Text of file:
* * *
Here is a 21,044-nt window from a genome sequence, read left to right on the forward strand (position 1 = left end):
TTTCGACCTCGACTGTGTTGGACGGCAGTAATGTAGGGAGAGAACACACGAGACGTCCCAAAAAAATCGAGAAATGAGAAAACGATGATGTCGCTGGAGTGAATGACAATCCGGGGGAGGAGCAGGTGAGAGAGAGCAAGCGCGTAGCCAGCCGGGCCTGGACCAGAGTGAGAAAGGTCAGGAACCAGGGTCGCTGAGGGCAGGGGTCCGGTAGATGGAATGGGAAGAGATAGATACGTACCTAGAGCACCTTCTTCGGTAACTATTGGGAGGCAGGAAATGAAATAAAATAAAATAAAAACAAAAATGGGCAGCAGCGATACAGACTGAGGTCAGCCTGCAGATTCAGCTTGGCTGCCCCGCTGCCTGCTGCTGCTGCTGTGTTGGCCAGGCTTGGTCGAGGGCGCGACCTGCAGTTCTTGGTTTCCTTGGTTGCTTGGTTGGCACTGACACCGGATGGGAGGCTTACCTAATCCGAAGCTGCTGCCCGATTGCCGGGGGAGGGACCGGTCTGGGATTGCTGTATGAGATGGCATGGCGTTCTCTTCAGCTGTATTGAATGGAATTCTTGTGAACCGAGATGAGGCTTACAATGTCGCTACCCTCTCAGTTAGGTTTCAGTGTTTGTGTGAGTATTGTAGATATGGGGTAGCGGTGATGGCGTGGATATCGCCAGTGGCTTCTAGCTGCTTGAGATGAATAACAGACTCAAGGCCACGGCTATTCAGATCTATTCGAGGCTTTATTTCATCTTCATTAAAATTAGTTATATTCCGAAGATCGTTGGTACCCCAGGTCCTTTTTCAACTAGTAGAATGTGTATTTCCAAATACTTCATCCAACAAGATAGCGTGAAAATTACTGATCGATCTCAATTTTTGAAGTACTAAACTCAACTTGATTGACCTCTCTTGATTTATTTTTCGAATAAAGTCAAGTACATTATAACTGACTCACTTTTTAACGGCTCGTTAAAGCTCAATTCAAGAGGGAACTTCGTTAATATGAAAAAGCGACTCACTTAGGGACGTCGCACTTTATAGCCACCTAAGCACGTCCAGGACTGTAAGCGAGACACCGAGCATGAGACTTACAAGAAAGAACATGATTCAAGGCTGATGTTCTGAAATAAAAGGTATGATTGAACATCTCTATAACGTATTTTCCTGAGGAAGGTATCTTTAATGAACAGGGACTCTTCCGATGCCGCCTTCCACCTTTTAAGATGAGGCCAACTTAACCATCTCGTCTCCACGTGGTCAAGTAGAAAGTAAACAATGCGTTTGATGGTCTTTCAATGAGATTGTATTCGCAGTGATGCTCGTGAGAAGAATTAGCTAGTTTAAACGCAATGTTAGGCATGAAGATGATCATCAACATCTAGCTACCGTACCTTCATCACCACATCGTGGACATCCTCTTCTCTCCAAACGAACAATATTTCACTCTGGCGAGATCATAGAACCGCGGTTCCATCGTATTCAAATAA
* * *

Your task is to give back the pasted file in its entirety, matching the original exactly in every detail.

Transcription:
Here is a 21,044-nt window from a genome sequence, read left to right on the forward strand (position 1 = left end):
TTTCGACCTCGACTGTGTTGGACGGCAGTAATGTAGGGAGAGAACACACGAGACGTCCCAAAAAAATCGAGAAATGAGAAAACGATGATGTCGCTGGAGTGAATGACAATCCGGGGGAGGAGCAGGTGAGAGAGAGCAAGCGCGTAGCCAGCCGGGCCTGGACCAGAGTGAGAAAGGTCAGGAACCAGGGTCGCTGAGGGCAGGGGTCCGGTAGATGGAATGGGAAGAGATAGATACGTACCTAGAGCACCTTCTTCGGTAACTATTGGGAGGCAGGAAATGAAATAAAATAAAATAAAAACAAAAATGGGCAGCAGCGATACAGACTGAGGTCAGCCTGCAGATTCAGCTTGGCTGCCCCGCTGCCTGCTGCTGCTGCTGTGTTGGCCAGGCTTGGTCGAGGGCGCGACCTGCAGTTCTTGGTTTCCTTGGTTGCTTGGTTGGCACTGACACCGGATGGGAGGCTTACCTAATCCGAAGCTGCTGCCCGATTGCCGGGGGAGGGACCGGTCTGGGATTGCTGTATGAGATGGCATGGCGTTCTCTTCAGCTGTATTGAATGGAATTCTTGTGAACCGAGATGAGGCTTACAATGTCGCTACCCTCTCAGTTAGGTTTCAGTGTTTGTGTGAGTATTGTAGATATGGGGTAGCGGTGATGGCGTGGATATCGCCAGTGGCTTCTAGCTGCTTGAGATGAATAACAGACTCAAGGCCACGGCTATTCAGATCTATTCGAGGCTTTATTTCATCTTCATTAAAATTAGTTATATTCCGAAGATCGTTGGTACCCCAGGTCCTTTTTCAACTAGTAGAATGTGTATTTCCAAATACTTCATCCAACAAGATAGCGTGAAAATTACTGATCGATCTCAATTTTTGAAGTACTAAACTCAACTTGATTGACCTCTCTTGATTTATTTTTCGAATAAAGTCAAGTACATTATAACTGACTCACTTTTTAACGGCTCGTTAAAGCTCAATTCAAGAGGGAACTTCGTTAATATGAAAAAGCGACTCACTTAGGGACGTCGCACTTTATAGCCACCTAAGCACGTCCAGGACTGTAAGCGAGACACCGAGCATGAGACTTACAAGAAAGAACATGATTCAAGGCTGATGTTCTGAAATAAAAGGTATGATTGAACATCTCTATAACGTATTTTCCTGAGGAAGGTATCTTTAATGAACAGGGACTCTTCCGATGCCGCCTTCCACCTTTTAAGATGAGGCCAACTTAACCATCTCGTCTCCACGTGGTCAAGTAGAAAGTAAACAATGCGTTTGATGGTCTTTCAATGAGATTGTATTCGCAGTGATGCTCGTGAGAAGAATTAGCTAGTTTAAACGCAATGTTAGGCATGAAGATGATCATCAACATCTAGCTACCGTACCTTCATCACCACATCGTGGACATCCTCTTCTCTCCAAACGAACAATATTTCACTCTGGCGAGATCATAGAACCGCGGTTCCATCGTATTCAAATAA